Secondly, on 23 October 2017 the Government announced the ASIC Taskforce’s recommendations for a substantial increase in the maximum civil penalties under the Australian Securities and Investments Commission Act 2001 (Cth) (the ASIC Act), the Corporations Act and the National Consumer Credit Protection Act 2009 (Cth) (the Credit Act). This will bring them substantially into line with the ACCC penalties and more in line with the United States and the United Kingdom. ASIC has been pressing for this for many years. Submissions closed on 17 November 2017 and the Taskforce was due to report back to the Government by the end of the last week of November. The penalties are likely to be introduced by the start of the next financial year. The proposed maximum penalties for each contravention are:

Act Individual
(current)
Individual
(proposed)
(based on penalty units)
Company 
(current)
Company
(proposed)
ASIC Act $420,000

(based on penalty units)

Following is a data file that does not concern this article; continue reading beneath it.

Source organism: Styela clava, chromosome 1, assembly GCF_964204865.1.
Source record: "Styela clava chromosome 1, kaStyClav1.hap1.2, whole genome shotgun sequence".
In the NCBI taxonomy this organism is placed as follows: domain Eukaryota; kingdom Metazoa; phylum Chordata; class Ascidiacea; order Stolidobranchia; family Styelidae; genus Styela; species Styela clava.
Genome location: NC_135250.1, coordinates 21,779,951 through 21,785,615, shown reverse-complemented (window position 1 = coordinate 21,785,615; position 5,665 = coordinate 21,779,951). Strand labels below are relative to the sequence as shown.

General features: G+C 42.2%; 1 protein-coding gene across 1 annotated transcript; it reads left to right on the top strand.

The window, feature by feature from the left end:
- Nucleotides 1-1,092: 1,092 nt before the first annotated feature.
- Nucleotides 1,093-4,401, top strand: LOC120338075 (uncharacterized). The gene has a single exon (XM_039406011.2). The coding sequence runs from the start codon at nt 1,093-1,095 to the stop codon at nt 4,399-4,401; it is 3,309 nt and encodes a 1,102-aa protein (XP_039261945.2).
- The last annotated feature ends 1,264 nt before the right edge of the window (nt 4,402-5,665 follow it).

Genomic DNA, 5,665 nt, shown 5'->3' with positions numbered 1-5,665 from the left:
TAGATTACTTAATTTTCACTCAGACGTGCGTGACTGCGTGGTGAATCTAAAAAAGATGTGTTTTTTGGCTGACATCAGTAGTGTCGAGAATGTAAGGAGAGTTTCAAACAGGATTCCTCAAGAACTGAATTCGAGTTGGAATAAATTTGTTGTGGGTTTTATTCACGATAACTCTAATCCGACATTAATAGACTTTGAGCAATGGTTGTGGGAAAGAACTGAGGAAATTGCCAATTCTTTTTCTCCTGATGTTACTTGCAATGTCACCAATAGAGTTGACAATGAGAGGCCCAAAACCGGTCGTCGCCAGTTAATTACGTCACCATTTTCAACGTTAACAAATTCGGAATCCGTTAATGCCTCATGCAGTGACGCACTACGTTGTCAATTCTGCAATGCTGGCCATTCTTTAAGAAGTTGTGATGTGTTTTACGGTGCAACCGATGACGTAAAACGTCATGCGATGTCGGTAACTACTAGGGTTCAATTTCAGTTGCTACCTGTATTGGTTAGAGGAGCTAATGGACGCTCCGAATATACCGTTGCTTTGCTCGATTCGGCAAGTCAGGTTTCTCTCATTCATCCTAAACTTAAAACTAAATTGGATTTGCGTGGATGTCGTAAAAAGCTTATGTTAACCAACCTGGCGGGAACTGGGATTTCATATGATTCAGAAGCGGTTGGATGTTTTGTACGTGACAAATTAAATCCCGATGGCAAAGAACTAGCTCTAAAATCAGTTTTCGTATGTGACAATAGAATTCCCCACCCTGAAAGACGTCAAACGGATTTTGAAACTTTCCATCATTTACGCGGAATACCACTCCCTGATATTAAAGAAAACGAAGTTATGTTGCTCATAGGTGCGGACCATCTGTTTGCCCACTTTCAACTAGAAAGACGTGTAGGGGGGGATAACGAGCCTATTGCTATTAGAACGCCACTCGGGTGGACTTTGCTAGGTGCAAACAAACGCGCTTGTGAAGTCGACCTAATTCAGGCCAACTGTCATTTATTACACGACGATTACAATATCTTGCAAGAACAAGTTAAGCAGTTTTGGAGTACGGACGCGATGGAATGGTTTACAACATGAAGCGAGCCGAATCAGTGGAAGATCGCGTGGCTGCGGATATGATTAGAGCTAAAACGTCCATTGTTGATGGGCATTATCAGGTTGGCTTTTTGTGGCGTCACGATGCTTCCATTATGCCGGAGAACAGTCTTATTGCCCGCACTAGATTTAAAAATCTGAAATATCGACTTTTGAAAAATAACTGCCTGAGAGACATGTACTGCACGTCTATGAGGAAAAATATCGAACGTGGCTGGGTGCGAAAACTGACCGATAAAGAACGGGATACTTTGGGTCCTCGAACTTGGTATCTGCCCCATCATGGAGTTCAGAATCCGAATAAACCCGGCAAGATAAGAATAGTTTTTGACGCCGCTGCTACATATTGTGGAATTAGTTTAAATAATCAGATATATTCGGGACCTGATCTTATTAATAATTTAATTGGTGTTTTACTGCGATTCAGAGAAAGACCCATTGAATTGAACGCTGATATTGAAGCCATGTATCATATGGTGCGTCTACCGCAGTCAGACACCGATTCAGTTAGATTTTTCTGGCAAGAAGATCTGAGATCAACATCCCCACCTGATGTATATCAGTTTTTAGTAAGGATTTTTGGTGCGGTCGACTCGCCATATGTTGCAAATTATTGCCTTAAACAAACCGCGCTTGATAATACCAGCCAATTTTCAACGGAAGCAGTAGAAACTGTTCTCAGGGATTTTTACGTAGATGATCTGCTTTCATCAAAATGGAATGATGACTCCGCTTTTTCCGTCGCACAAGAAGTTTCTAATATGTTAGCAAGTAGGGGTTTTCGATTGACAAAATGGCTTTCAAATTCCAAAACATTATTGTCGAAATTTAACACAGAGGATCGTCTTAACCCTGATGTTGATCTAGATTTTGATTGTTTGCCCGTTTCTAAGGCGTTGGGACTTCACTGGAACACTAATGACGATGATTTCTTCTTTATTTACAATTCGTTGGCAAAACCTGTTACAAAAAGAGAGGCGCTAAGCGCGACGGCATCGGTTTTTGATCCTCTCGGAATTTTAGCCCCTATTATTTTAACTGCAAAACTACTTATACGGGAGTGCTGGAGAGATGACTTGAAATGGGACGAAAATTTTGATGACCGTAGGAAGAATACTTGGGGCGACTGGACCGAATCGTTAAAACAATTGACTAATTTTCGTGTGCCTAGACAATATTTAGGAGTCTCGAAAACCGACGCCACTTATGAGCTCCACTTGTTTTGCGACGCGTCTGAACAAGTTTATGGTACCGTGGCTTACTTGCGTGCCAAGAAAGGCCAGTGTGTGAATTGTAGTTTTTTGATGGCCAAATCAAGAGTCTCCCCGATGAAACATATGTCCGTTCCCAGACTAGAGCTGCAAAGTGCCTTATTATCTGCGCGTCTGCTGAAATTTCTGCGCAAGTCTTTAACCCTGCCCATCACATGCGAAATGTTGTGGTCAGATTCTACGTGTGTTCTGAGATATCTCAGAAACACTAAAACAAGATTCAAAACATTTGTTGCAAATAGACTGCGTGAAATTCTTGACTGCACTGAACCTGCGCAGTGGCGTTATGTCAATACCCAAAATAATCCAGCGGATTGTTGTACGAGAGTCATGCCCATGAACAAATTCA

$525,000 $2.1m (based on penalty units) the greater of $10.5m (based on penalty units), or

3x benefits, or

10% of annual turnover

Corporations Act $200,000 $525,000 $1m the greater of $2.625m, or

3 x benefits, or

10% of annual turnover

Credit Act $420,000

(based on penalty units)

$525,000 $2.1m (based on penalty units)

 

The proposed maximum penalty of 10% of turnover is a drastic increase. The top 32 ASX companies in 2016 each had annual turnover in excess of $10 billion.  Ten percent of $10 billion is $1 billion.

The recommendations for reform also extend to the Insurance Contracts Act 1984 (Cth). It is proposed that section 13, the duty of utmost good faith, becomes a civil penalty section.

2. BEAR Regime

The Federal Government has taken a step towards introducing the Bank Executive Accountability Regime (BEAR), similar to that in the UK (the SMR – Senior Manager Regime) and in Hong Kong.

The Treasury Laws Amendment (Banking Executive Accountability & Related Measures) Bill 2017 (the Bill) which sets out the proposed BEAR regime was published by the Government on 22 September 2017, and allowed only a seven day consultation period.